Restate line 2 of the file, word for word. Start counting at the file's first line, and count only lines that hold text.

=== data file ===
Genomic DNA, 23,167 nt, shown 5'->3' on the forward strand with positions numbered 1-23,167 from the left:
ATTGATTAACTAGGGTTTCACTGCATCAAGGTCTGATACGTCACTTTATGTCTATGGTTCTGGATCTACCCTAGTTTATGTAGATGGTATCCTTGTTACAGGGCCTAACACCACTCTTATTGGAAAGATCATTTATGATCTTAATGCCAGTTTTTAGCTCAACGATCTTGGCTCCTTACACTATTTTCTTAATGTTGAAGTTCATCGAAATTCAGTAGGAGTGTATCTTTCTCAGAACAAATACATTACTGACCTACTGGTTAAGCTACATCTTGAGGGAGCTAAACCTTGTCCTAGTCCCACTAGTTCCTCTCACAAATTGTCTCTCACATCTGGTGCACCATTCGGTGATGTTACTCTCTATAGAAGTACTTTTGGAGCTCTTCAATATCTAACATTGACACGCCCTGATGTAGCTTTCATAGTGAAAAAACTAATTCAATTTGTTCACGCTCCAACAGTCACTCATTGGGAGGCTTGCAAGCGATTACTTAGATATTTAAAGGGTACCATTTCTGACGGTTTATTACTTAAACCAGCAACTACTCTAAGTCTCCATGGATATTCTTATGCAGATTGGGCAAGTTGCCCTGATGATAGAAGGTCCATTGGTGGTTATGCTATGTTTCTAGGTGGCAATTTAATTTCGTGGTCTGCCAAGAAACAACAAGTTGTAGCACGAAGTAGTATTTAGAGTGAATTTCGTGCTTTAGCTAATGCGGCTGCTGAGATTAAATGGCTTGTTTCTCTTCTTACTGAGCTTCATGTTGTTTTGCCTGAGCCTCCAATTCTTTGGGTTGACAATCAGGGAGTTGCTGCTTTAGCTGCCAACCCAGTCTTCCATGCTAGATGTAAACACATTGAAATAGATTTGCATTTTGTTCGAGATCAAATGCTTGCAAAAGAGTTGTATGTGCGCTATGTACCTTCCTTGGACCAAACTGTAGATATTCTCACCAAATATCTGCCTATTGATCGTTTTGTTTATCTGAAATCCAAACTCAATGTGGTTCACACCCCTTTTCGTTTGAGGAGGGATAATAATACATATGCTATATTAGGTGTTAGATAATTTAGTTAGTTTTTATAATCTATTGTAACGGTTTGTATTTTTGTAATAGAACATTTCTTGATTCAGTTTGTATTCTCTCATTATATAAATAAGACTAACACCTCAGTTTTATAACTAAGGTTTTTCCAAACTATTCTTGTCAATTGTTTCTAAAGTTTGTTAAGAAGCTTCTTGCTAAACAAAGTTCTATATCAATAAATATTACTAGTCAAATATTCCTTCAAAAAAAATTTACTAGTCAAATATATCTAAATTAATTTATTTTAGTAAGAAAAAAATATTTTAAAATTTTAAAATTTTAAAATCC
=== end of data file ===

ATTGATTAACTAGGGTTTCACTGCATCAAGGTCTGATACGTCACTTTATGTCTATGGTTCTGGATCTACCCTAGTTTATGTAGATGGTATCCTTGTTACAGGGCCTAACACCACTCTTATTGGAAAGATCATTTATGATCTTAATGCCAGTTTTTAGCTCAACGATCTTGGCTCCTTACACTATTTTCTTAATGTTGAAGTTCATCGAAATTCAGTAGGAGTGTATCTTTCTCAGAACAAATACATTACTGACCTACTGGTTAAGCTACATCTTGAGGGAGCTAAACCTTGTCCTAGTCCCACTAGTTCCTCTCACAAATTGTCTCTCACATCTGGTGCACCATTCGGTGATGTTACTCTCTATAGAAGTACTTTTGGAGCTCTTCAATATCTAACATTGACACGCCCTGATGTAGCTTTCATAGTGAAAAAACTAATTCAATTTGTTCACGCTCCAACAGTCACTCATTGGGAGGCTTGCAAGCGATTACTTAGATATTTAAAGGGTACCATTTCTGACGGTTTATTACTTAAACCAGCAACTACTCTAAGTCTCCATGGATATTCTTATGCAGATTGGGCAAGTTGCCCTGATGATAGAAGGTCCATTGGTGGTTATGCTATGTTTCTAGGTGGCAATTTAATTTCGTGGTCTGCCAAGAAACAACAAGTTGTAGCACGAAGTAGTATTTAGAGTGAATTTCGTGCTTTAGCTAATGCGGCTGCTGAGATTAAATGGCTTGTTTCTCTTCTTACTGAGCTTCATGTTGTTTTGCCTGAGCCTCCAATTCTTTGGGTTGACAATCAGGGAGTTGCTGCTTTAGCTGCCAACCCAGTCTTCCATGCTAGATGTAAACACATTGAAATAGATTTGCATTTTGTTCGAGATCAAATGCTTGCAAAAGAGTTGTATGTGCGCTATGTACCTTCCTTGGACCAAACTGTAGATATTCTCACCAAATATCTGCCTATTGATCGTTTTGTTTATCTGAAATCCAAACTCAATGTGGTTCACACCCCTTTTCGTTTGAGGAGGGATAATAATACATATGCTATATTAGGTGTTAGATAATTTAGTTAGTTTTTATAATCTATTGTAACGGTTTGTATTTTTGTAATAGAACATTTCTTGATTCAGTTTGTATTCTCTCATTATATAAATAAGACTAACACCTCAGTTTTATAACTAAGGTTTTTCCAAACTATTCTTGTCAATTGTTTCTAAAGTTTGTTAAGAAGCTTCTTGCTAAACAAAGTTCTATATCAATAAATATTACTAGTCAAATATTCCTTCAAAAAAAATTTACTAGTCAAATATATCTAAATTAATTTATTTTAGTAAGAAAAAAATATTTTAAAATTTTAAAATTTTAAAATCC